The drug is particularly well suited for a subset of patients. How often have we seen an unfortunate young adult with active RA, who, prior to consultation, has tried every supplement and antiinflammatory diet, but then declines a trial of methotrexate or a biologic out of fear of side effects? Even after explaining that serious side effects with these more powerful drugs are uncommon and that the benefits far outweigh the risks, I’m often up against a wall of distrust and fear. Rather than have the patient leave the office empty-handed, I’m usually able to convince them to take a prescription for Plaquenil. It keeps them in the fold. It establishes trust. Over time, I can usually, if necessary, add a more effective drug.
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Explore This IssueMay 2015
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Cautions & Dosing
Of course, no drug is absolutely safe. Plaquenil rashes are seen relatively frequently. Some patients simply don’t tolerate the drug. Diarrhea and headaches may be a reason for discontinuation, and rare cases of neuromyopathy have been reported. A 45-year-old patient of mine on Plaquenil for 12 years developed a cardiomyopathy. An endomyocardial biopsy was consistent with Plaquenil toxicity. The drug was stopped, but her ejection fraction never recovered.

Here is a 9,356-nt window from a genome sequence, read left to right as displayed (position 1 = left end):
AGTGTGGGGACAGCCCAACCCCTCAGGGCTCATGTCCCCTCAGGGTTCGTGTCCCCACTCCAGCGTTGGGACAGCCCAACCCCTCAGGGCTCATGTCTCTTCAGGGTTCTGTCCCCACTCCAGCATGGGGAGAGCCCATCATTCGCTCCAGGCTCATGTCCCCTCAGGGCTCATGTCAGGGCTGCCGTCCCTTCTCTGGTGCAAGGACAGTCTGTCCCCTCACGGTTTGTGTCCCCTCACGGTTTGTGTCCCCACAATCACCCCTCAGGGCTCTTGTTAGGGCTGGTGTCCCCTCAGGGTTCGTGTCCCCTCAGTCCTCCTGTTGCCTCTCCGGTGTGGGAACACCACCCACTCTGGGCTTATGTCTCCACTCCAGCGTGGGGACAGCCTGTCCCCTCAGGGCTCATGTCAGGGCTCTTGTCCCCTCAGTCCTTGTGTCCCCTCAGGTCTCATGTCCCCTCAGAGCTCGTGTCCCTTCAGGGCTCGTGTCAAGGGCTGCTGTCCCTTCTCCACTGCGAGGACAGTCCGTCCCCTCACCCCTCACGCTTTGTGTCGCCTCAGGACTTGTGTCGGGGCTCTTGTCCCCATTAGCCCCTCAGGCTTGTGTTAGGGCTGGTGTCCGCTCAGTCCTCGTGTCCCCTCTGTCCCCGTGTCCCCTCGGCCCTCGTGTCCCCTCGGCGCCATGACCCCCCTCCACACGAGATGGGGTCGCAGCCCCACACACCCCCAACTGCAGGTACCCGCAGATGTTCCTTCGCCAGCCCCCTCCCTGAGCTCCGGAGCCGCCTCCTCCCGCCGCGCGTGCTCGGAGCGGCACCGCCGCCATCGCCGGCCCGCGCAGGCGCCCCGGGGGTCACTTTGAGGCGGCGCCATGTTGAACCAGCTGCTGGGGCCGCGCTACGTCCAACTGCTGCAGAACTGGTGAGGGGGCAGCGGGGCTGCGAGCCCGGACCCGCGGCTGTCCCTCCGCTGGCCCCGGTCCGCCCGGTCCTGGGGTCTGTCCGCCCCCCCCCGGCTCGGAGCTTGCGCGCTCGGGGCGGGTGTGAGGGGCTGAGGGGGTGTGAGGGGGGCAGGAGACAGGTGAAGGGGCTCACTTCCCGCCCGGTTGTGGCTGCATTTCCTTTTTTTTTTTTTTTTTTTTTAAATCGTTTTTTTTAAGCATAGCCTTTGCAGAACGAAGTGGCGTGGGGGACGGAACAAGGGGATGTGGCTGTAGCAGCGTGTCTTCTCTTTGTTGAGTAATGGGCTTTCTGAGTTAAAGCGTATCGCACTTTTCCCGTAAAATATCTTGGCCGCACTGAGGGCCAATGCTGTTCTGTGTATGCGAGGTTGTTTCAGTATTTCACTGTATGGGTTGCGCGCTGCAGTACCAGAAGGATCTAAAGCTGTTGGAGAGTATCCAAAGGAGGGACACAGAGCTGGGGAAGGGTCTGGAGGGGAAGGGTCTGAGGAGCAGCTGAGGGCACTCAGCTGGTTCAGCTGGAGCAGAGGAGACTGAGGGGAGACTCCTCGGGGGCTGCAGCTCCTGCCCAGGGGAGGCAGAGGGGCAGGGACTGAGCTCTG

We need to remain vigilant regarding retinal toxicity by dosing the drug based on lean body weight and remembering that most reported cases of retinal toxicity have been in patients prescribed greater than 5.5 mg/kg/day. (Or alternatively, as Ronald Melles, MD, and Michael Marmor, MD, recently suggested, dosage should be no greater than 5.0 mg/kg real weight).19 Because Plaquenil is primarily cleared by the kidneys, it’s prudent to decrease the dose in patients with renal insufficiency.
Our patients require Plaquenil eye check-ups, but these recommendations have evolved from earlier years in which a baseline assessment was followed indefinitely with check-ups every six months to the current recommendations by the American College of Ophthalmology that after a baseline evaluation, a second eye exam is not required for five years unless there are unusual risk factors.20
Improved Cancer Survival?
Lastly, who would have predicted that Plaquenil may play a role in the treatment of malignancy? Autophagy is the process of sequestration of stressed or damaged organelles and proteins into lysosomes where they are subsequently degraded. In established malignancy, an “autophagy switch” occurs, with increased autophagy activity and decreased apoptosis, both of which favor malignant cell survival. Plaquenil, through pH dependent inhibition of lysosomal activity, may partially block cancer upregulation of autophagy.21